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Highlights in Chemical Biology

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Instant insight: Communicating with nature

14 May 2008

Bacteria have invented a potentially global language - quorum sensing. Kim Janda of the Scripps Research Institute in La Jolla, US, translates

"Bacteria can communicate with one another using a mechanism known as quorum sensing"
Over the course of history, humans have developed countless ways to communicate with each other, and over 6800 languages have been catalogued. Despite these advances, our verbal relations with other species remain somewhat limited to gestures and shouts, as can be seen in the case of dogs and their owners. On a microscopic level, bacteria can communicate with one another through a different language, one based on small molecules, using a mechanism known as quorum sensing (QS). In contrast to humans' limited verbal communication capacities, QS allows communication and interaction with other bacterial species, and even other organisms such as mammals.

A Hawaiian bobtail squid and the luminescent molecules from Vibrio fischeri
The Hawaiian bobtail squid has a symbiotic relationship with a luminescent bacterium National Science Foundation
Bacterial language relies on the exchange of small chemical signals, called autoinducers. Through this exchange, bacteria monitor their density and regulate gene expression in a population-dependent manner. This allows them to coordinate their behavior and function, equipping the bacterial communities for competition or cooperation with multicellular organisms. A classic example is the symbiosis between the Hawaiian bobtail squid Euprymna scolopes and the luminescent bacterium Vibrio fischeri. In this relationship, the bacteria provide the squid with luminescence, allowing it to blend in with the moonlight while feeding, and so avoid casting shadows on the sea floor which would alert both predators and prey. At the same time, the bacteria also benefit, as they receive nutrients and safety.

QS has traditionally been referred to as a communication mechanism between bacteria within one species. However, research is emerging that implicates a role for QS in interspecies communication and competition, and such systems have been proposed to exist in a wide variety of bacteria. Particularly relevant to interspecies communication is the autoinducer 2 (AI-2)-based QS system, which has been suggested to function in over 50 bacterial species. Recently, it was shown that Actinomyces naeslundii and Streptococcus oralis, two bacteria responsible for oral plaque formation, require AI-2 production to initiate plaque development.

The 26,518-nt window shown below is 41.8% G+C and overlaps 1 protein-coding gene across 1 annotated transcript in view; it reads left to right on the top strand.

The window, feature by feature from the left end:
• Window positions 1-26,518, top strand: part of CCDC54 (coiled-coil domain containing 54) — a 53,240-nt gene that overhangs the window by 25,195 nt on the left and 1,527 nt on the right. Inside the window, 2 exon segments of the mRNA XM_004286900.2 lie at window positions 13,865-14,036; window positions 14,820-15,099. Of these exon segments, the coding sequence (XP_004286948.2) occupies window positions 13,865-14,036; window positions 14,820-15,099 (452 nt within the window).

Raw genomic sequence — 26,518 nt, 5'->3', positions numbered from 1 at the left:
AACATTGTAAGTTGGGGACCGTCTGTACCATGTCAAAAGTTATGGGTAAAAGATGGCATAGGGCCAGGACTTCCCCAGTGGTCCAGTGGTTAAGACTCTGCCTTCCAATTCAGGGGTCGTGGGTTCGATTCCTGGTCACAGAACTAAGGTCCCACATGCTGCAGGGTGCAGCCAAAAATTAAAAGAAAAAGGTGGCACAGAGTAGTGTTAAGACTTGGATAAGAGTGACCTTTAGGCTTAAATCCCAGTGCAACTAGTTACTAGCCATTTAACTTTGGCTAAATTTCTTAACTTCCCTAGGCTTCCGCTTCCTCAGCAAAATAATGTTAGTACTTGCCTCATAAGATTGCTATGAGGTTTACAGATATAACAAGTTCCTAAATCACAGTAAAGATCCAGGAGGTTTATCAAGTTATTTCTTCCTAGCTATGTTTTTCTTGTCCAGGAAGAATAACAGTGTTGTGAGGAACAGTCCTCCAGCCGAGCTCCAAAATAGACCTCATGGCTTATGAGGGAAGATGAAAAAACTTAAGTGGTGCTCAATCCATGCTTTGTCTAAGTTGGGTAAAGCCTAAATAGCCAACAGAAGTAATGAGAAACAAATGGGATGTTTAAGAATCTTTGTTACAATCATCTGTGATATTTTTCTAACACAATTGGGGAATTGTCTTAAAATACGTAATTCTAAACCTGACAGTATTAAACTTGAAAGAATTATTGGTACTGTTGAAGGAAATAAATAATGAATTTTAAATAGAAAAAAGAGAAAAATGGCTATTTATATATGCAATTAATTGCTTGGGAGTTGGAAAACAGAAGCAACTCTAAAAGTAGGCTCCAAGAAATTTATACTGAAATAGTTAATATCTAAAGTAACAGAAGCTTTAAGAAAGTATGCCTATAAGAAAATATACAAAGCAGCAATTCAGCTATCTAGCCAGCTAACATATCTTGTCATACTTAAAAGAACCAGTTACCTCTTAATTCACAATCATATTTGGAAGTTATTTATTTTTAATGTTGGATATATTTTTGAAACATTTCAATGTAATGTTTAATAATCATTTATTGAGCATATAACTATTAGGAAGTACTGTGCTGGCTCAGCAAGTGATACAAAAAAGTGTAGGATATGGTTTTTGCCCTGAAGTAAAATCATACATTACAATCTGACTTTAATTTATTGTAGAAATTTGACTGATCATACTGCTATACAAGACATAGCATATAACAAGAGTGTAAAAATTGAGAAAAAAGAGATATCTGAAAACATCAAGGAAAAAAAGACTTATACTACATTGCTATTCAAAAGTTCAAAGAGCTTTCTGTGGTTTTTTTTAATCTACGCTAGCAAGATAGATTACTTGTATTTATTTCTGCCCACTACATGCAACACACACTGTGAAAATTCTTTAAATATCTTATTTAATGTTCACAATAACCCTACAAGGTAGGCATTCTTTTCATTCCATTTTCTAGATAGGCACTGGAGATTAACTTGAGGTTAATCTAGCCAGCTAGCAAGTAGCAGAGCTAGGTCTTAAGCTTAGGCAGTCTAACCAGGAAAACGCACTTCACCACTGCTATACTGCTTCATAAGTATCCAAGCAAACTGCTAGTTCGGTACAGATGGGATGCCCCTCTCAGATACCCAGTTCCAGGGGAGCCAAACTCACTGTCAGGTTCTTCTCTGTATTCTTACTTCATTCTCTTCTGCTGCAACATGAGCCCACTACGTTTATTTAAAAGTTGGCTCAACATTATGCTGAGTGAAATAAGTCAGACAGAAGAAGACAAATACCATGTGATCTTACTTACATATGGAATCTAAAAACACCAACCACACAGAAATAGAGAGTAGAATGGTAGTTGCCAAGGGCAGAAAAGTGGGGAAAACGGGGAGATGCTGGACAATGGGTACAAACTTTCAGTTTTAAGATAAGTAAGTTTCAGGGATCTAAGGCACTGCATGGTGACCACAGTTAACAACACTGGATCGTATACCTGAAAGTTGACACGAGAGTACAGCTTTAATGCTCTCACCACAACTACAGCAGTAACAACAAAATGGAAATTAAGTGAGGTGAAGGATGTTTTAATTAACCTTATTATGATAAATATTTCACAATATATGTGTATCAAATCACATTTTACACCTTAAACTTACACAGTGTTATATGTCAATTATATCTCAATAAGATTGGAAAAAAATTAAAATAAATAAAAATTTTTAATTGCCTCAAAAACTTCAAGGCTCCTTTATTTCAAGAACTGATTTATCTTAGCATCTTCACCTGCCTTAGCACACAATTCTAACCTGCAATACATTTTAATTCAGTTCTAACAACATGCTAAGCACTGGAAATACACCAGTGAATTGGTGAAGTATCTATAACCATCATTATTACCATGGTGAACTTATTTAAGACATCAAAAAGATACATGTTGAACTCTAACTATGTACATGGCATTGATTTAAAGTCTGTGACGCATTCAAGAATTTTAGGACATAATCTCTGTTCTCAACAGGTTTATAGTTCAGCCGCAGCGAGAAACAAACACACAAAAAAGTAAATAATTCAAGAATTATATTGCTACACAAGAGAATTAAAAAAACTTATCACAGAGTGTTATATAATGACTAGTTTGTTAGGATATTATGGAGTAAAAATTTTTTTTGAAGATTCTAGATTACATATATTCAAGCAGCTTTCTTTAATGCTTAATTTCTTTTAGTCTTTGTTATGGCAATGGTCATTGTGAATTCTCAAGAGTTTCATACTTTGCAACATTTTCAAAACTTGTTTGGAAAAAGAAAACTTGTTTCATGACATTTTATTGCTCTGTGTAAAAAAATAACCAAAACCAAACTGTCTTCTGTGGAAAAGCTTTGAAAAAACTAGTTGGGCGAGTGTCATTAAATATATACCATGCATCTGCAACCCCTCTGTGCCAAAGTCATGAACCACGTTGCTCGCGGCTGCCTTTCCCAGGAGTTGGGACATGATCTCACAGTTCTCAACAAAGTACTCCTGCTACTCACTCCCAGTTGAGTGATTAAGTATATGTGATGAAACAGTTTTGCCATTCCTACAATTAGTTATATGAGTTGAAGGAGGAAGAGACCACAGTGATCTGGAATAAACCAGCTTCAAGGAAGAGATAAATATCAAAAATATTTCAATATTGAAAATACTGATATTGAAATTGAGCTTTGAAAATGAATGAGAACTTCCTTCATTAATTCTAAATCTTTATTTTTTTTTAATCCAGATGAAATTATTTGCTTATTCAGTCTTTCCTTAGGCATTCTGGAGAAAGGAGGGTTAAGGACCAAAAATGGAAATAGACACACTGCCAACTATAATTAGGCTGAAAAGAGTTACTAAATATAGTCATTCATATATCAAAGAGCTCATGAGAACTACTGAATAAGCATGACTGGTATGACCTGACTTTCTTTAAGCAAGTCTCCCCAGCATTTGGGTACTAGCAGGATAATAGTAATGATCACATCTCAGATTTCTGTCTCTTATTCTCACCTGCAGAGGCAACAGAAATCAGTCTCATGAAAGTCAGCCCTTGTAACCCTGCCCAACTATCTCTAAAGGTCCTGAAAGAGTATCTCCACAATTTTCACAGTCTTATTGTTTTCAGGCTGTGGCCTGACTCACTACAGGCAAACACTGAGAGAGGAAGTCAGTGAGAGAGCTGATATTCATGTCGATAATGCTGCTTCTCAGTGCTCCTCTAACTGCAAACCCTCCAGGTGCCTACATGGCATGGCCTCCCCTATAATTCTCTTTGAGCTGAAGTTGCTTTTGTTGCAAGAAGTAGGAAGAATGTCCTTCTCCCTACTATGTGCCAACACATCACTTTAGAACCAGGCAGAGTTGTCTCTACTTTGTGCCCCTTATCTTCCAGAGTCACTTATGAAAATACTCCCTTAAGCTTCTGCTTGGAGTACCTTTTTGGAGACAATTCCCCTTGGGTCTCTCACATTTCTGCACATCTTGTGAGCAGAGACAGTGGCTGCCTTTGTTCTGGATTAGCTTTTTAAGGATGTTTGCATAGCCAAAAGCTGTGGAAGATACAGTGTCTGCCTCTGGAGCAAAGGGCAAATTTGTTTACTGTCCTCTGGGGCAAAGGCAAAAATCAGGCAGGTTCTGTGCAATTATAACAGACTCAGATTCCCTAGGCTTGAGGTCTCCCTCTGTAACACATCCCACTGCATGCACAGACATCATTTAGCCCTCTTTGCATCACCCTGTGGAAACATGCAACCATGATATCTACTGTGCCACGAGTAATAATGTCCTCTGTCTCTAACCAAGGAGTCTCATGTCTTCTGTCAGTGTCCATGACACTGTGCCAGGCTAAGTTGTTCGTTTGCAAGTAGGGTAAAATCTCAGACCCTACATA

But communication amongst bacterial species is not always so cooperative; certain autoinducers and their by-products have been shown to have cytotoxic effects on other bacteria. Pseudomonas aeruginosa is especially adept at this intercellular competition, in that at least two autoinducer-derived molecules exhibit detrimental effects towards other bacteria, most notably Staphylococcus aureus. This activity may give P. aeruginosa a competitive advantage over S. aureus in the lungs of cystic fibrosis patients, a clinical setting plagued by infections due to these two pathogens.

"Recent research suggests quorum sensing is a means for bacteria to interact with other organisms"
In addition to helping bacteria organise their behaviour and functions, recent research suggests QS is a means for bacteria to interact with other organisms. Similar to bacterial interspecies relations, QS systems may mediate this interkingdom signalling either through host cell recognition of bacterial signals or through the unregulated action of an autoinducer on the host cell. Several studies have detailed the effects of AHL (N-acylhomoserine lactone)-based signalling molecules on human cells - the responses ranging from immuno-activation to cell death.

A potential communication language between humans and Escherichia coli has also been described. E. coli responds to two human-derived small molecule signals, adrenaline and noradrenaline, to regulate virulence expression. For this same purpose, E. coli also employs a small molecule of its own production, termed AI-3. Based on the role of E. coli in the gastrointestinal tract, and the overlap between bacterial recognition of AI-3 and adrenaline, AI-3 has been suggested to play a role in maintaining intestinal homeostasis.

Because QS can mediate so many relationships, it may represent a global language that spans every kingdom of life. Human interpretation may impart a deeper knowledge of bacterial lifestyles and provide the opportunity for an appropriate response, at least one of which would be developing pharmacological interventions for bacterial infection.

Read more in the tutorial review 'Interspecies and interkingdom communication mediated by bacterial quorum sensing' in issue 7, 2008 of Chemical Society Reviews. 

Link to journal article

Interspecies and interkingdom communication mediated by bacterial quorum sensing
Colin A. Lowery, Tobin J. Dickerson and Kim D. Janda,Chem. Soc. Rev., 2008, 37, 1337
DOI: 10.1039/b702781h

Also of interest

2-Methoxycyclopentyl analogues of a Pseudomonas aeruginosa quorum sensing modulator
Lydia Y. W. Lee, Timothy Hupfield, Rebecca L. Nicholson, James T. Hodgkinson, Xianbin Su, Gemma L. Thomas, George P. C. Salmond, Martin Welch and David R. Spring,Mol. BioSyst., 2008, 4, 505
DOI: 10.1039/b801563e

Engineering and applications of genetic circuits
Daniel J. Sayut, Pavan Kumar Reddy Kambam and Lianhong Sun,Mol. BioSyst., 2007, 3, 835
DOI: 10.1039/b700547d